The iPhone was perhaps the first phone to be conceived as a portable computer first, rather than a device that makes phone calls and can also connect to the internet. In fact, when launching the first iPhone, Steve Jobs claimed that it was three devices in one: a “widescreen iPod with touch controls,” a “revolutionary mobile phone,” and a “breakthrough internet communicator.”
Looking back, the iPhone’s impact may have seemed inevitable, but its success was far from guaranteed. At the time, Nokia had been on top of the smartphone game for years, and it looked set to stay that way. The Finnish company’s N95 outsold Apple’s first attempt at a phone, and was widely considered to be the best phone of 2007.
In fact, the first iPhone was far from the specs powerhouse it is widely considered to be. It had a two megapixel camera, but couldn’t capture videos. It couldn’t send MMS messages to other phones, and initially only had 4GB of storage. In fact, it couldn’t even connect to the new 3G networks.
This didn’t put off buyers, however. “The lack of 3G wasn’t an issue,” said Reddit user yellowaircaft, who queued outside Apple’s 5th Avenue store on release day. “The storage was OK, and considering there was no selfie craze back in 2007, not many people were using their phone as a camera.”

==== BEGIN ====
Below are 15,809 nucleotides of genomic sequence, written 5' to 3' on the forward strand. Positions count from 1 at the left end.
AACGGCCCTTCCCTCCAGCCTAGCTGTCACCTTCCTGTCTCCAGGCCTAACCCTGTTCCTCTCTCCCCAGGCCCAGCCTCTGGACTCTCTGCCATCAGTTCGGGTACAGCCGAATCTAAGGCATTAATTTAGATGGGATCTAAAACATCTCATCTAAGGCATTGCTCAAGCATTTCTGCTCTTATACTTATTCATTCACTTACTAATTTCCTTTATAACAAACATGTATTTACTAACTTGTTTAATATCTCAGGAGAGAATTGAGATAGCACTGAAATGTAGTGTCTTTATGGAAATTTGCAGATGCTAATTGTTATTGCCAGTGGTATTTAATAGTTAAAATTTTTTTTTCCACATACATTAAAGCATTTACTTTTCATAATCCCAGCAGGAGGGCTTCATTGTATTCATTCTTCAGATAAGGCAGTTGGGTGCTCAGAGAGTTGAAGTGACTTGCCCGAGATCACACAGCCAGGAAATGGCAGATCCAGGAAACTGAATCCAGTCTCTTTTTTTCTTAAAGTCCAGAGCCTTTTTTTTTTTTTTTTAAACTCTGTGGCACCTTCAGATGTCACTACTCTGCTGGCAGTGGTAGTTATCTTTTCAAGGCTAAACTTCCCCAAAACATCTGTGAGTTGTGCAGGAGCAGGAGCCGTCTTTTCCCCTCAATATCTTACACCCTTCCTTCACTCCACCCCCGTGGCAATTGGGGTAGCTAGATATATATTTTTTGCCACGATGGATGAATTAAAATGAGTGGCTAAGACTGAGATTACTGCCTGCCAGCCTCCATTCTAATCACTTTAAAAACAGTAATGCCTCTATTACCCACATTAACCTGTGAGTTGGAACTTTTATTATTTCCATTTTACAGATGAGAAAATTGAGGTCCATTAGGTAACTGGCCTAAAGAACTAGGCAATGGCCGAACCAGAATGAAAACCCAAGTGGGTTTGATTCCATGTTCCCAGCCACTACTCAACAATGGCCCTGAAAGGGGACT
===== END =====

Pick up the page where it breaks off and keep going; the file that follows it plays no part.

“My favorite feature at the time was being able to zoom in and out by pinching my fingers,” said yellowaircraft. “I played with it all the time. Even my coworkers used to come to me to play with the zoom in and out feature when they had time.” It was, truly, a different time.
Read more – Which iPhone Should I Get?
Software False Dawns
Speaking of different times, can you remember buying a phone that wasn’t an iPhone or an Android device? Back in the early 2010s, you could opt for a BlackBerry, or a Windows phone; there were some Symbian phones still kicking around, and you could even pick up a phone running Amazon’s FireOS.